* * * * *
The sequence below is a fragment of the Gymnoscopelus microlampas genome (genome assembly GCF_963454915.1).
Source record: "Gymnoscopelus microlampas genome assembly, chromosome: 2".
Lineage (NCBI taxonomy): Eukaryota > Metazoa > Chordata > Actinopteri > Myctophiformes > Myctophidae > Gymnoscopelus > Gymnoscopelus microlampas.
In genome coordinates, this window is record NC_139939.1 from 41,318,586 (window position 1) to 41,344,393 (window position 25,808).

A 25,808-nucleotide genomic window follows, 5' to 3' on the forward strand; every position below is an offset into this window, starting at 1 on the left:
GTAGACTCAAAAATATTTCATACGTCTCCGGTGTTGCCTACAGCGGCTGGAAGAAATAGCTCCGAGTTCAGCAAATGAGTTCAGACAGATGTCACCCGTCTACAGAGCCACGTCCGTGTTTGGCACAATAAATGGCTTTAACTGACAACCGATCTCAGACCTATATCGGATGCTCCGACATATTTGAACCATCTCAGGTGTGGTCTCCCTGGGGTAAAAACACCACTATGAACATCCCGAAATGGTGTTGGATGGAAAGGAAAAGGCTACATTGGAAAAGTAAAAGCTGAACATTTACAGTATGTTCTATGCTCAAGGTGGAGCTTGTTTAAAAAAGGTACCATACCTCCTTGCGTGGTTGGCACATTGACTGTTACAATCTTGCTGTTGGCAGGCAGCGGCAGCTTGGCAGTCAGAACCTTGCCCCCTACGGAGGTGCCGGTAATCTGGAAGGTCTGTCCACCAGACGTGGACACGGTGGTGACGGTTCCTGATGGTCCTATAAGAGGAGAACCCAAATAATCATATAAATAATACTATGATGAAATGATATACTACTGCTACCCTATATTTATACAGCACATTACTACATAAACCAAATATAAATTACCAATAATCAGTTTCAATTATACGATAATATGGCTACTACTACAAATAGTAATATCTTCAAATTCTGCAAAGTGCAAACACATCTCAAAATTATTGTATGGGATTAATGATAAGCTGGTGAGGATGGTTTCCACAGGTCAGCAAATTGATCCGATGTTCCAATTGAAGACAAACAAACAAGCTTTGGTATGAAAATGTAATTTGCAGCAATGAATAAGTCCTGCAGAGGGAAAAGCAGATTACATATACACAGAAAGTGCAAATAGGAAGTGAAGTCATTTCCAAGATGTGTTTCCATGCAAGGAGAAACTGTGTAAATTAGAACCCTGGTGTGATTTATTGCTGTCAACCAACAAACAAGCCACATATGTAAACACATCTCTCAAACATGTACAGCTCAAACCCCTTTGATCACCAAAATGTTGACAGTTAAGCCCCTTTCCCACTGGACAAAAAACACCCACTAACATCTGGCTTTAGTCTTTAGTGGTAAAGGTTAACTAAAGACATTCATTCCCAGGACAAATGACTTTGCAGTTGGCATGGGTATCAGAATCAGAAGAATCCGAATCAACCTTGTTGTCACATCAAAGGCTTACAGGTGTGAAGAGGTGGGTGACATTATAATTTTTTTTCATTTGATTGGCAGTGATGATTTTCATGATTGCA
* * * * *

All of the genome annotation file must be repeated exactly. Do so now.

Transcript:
The sequence below is a fragment of the Gymnoscopelus microlampas genome (genome assembly GCF_963454915.1).
Source record: "Gymnoscopelus microlampas genome assembly, chromosome: 2".
Lineage (NCBI taxonomy): Eukaryota > Metazoa > Chordata > Actinopteri > Myctophiformes > Myctophidae > Gymnoscopelus > Gymnoscopelus microlampas.
In genome coordinates, this window is record NC_139939.1 from 41,318,586 (window position 1) to 41,344,393 (window position 25,808).

A 25,808-nucleotide genomic window follows, 5' to 3' on the forward strand; every position below is an offset into this window, starting at 1 on the left:
GTAGACTCAAAAATATTTCATACGTCTCCGGTGTTGCCTACAGCGGCTGGAAGAAATAGCTCCGAGTTCAGCAAATGAGTTCAGACAGATGTCACCCGTCTACAGAGCCACGTCCGTGTTTGGCACAATAAATGGCTTTAACTGACAACCGATCTCAGACCTATATCGGATGCTCCGACATATTTGAACCATCTCAGGTGTGGTCTCCCTGGGGTAAAAACACCACTATGAACATCCCGAAATGGTGTTGGATGGAAAGGAAAAGGCTACATTGGAAAAGTAAAAGCTGAACATTTACAGTATGTTCTATGCTCAAGGTGGAGCTTGTTTAAAAAAGGTACCATACCTCCTTGCGTGGTTGGCACATTGACTGTTACAATCTTGCTGTTGGCAGGCAGCGGCAGCTTGGCAGTCAGAACCTTGCCCCCTACGGAGGTGCCGGTAATCTGGAAGGTCTGTCCACCAGACGTGGACACGGTGGTGACGGTTCCTGATGGTCCTATAAGAGGAGAACCCAAATAATCATATAAATAATACTATGATGAAATGATATACTACTGCTACCCTATATTTATACAGCACATTACTACATAAACCAAATATAAATTACCAATAATCAGTTTCAATTATACGATAATATGGCTACTACTACAAATAGTAATATCTTCAAATTCTGCAAAGTGCAAACACATCTCAAAATTATTGTATGGGATTAATGATAAGCTGGTGAGGATGGTTTCCACAGGTCAGCAAATTGATCCGATGTTCCAATTGAAGACAAACAAACAAGCTTTGGTATGAAAATGTAATTTGCAGCAATGAATAAGTCCTGCAGAGGGAAAAGCAGATTACATATACACAGAAAGTGCAAATAGGAAGTGAAGTCATTTCCAAGATGTGTTTCCATGCAAGGAGAAACTGTGTAAATTAGAACCCTGGTGTGATTTATTGCTGTCAACCAACAAACAAGCCACATATGTAAACACATCTCTCAAACATGTACAGCTCAAACCCCTTTGATCACCAAAATGTTGACAGTTAAGCCCCTTTCCCACTGGACAAAAAACACCCACTAACATCTGGCTTTAGTCTTTAGTGGTAAAGGTTAACTAAAGACATTCATTCCCAGGACAAATGACTTTGCAGTTGGCATGGGTATCAGAATCAGAAGAATCCGAATCAACCTTGTTGTCACATCAAAGGCTTACAGGTGTGAAGAGGTGGGTGACATTATAATTTTTTTTCATTTGATTGGCAGTGATGATTTTCATGATTGCA